President’s Insights July 2020
Review of Recommended Book: Hoping to Help: The Promises and Pitfalls of Global Health Volunteering by Judith N. Lasker
I had the pleasure this week to read a book recommended to me called Hoping to Help: The Promises and Pitfalls of Global Health Volunteering by Sociology Professor Judith N. Lasker. Thankfully, the ideas and concepts presented in this book were not completely unknown to me. VOSH/International, after all, has been striving toward a more long-lasting and sustainable model of developing vision and eye care for a decade or two at the very least.
The book investigates the value of short-term clinics, which of course VOSH has been doing for five decades, along with the possible disadvantages and even harms of such an approach.
In the end, the book settles on a series of nine principles to help guide development workers and volunteers, which I will adapt for VOSH as follows:
- Foster mutuality between VOSH Chapters (or VOSH/International) and host countries at every stage. This means listen. Take the time to ask the question, “How can we help?” Then listen; do not assume anything.
- Maintain continuity of programming. Establish a long-term relationship that lasts, not for a week or two, but throughout the year until your VOSH Chapter returns, if possible.
- Conduct needs assessment with host-community involvement. Again, do your research, ask questions then listen.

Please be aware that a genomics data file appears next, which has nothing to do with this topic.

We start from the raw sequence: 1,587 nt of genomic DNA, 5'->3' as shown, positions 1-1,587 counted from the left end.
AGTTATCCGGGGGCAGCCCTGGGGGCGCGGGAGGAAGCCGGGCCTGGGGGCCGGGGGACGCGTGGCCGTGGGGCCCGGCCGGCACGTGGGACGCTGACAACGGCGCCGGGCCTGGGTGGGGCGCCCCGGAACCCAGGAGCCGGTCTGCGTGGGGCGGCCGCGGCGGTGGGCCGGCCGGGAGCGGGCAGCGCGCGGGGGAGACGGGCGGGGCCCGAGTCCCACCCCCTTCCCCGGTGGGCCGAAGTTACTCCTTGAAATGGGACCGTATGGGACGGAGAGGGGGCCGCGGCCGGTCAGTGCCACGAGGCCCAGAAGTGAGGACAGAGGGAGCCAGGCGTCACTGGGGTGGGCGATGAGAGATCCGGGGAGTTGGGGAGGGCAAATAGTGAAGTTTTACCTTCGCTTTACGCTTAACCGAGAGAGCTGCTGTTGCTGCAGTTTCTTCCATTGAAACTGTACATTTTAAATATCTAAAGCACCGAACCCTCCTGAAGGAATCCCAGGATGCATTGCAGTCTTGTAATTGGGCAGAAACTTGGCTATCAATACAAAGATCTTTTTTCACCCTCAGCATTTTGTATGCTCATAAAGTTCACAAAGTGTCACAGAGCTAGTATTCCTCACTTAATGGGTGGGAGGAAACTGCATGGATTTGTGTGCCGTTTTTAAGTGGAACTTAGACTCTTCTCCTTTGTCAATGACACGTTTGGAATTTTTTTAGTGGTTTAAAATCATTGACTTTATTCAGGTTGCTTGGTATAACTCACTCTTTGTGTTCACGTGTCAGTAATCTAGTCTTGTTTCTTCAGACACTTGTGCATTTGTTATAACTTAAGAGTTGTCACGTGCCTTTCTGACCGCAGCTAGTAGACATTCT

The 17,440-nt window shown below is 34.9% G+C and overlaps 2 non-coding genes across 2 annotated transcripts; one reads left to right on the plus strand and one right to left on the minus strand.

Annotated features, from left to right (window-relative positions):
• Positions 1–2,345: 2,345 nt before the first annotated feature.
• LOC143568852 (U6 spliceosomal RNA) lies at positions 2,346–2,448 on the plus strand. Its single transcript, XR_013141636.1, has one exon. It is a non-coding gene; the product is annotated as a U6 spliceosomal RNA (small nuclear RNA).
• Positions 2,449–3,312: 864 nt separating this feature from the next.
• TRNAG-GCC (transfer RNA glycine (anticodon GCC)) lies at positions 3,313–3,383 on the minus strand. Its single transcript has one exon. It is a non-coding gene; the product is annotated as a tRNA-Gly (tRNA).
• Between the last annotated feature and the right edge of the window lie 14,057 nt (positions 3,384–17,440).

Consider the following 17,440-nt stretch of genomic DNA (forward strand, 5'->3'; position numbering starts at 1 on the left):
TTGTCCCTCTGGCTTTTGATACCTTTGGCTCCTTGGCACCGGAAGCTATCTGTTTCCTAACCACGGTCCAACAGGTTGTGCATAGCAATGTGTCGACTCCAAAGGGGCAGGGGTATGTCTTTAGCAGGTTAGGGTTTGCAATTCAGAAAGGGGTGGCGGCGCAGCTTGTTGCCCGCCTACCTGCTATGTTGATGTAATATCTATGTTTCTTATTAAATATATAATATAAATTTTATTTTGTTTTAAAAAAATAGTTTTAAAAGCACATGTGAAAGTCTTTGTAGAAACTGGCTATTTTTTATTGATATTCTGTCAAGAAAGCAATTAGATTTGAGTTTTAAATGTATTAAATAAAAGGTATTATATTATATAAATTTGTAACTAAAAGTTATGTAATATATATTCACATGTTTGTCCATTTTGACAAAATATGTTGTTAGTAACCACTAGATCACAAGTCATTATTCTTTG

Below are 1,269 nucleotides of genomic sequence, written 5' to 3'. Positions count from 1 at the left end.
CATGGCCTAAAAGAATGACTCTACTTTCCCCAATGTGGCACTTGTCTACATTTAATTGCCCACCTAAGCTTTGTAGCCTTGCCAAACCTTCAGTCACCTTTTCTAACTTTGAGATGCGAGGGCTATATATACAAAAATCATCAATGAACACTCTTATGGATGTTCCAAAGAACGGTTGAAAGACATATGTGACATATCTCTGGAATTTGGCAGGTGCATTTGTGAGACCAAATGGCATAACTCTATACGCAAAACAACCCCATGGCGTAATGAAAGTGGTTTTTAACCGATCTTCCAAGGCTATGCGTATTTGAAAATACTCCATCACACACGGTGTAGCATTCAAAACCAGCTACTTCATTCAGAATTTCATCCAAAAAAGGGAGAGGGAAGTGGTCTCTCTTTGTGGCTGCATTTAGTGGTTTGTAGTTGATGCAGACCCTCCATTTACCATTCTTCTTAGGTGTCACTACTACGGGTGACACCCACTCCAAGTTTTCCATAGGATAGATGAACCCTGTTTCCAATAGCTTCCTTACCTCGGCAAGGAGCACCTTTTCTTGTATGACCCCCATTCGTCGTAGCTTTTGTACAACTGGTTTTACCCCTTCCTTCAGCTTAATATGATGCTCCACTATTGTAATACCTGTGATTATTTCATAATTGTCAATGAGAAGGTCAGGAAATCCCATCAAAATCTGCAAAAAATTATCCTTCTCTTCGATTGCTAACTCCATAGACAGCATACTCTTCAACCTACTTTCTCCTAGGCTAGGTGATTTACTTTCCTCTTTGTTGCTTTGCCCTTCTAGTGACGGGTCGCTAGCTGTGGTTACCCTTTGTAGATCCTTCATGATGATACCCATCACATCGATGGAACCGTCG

- Evaluate process and outcomes and incorporate the results into improvements. Sadly we have done a poor job of this in the past. I would be best to assign someone to evaluating the results as the clinic progresses, and continue to communicate in the months after the clinic. What were the successes? What could we do better next time?
- Focus on prevention. Sunglasses. Diabetic education. Hand and face hygiene. Better infrastructure including sanitation and waste removal.
- Integrate diverse types of health services. This goes both ways. Medical clinics could incorporate eye and vision care. Eye clinics could incorporate better health maintenance.
- Build local capacity. Work with local schools of optometry and their teams. Support their programs. Invite local optometrists and optometry students to your clinic. Share your expertise and be open to learn.
- Strengthen volunteer preparation. Learn the language. Learn about the culture and the local context. Open up your world.
- Have volunteers stay longer. If possible, yes. If that is not possible, then simply continue the conversation year around. Continue nurturing this important relationship
I must say this was a good read. I highly recommend Hoping to Help: The Promises and Pitfalls of Global Health Volunteering by Sociology Professor Judith N. Lasker.
Daniel Twelker, OD, PhD, FAAO, FVI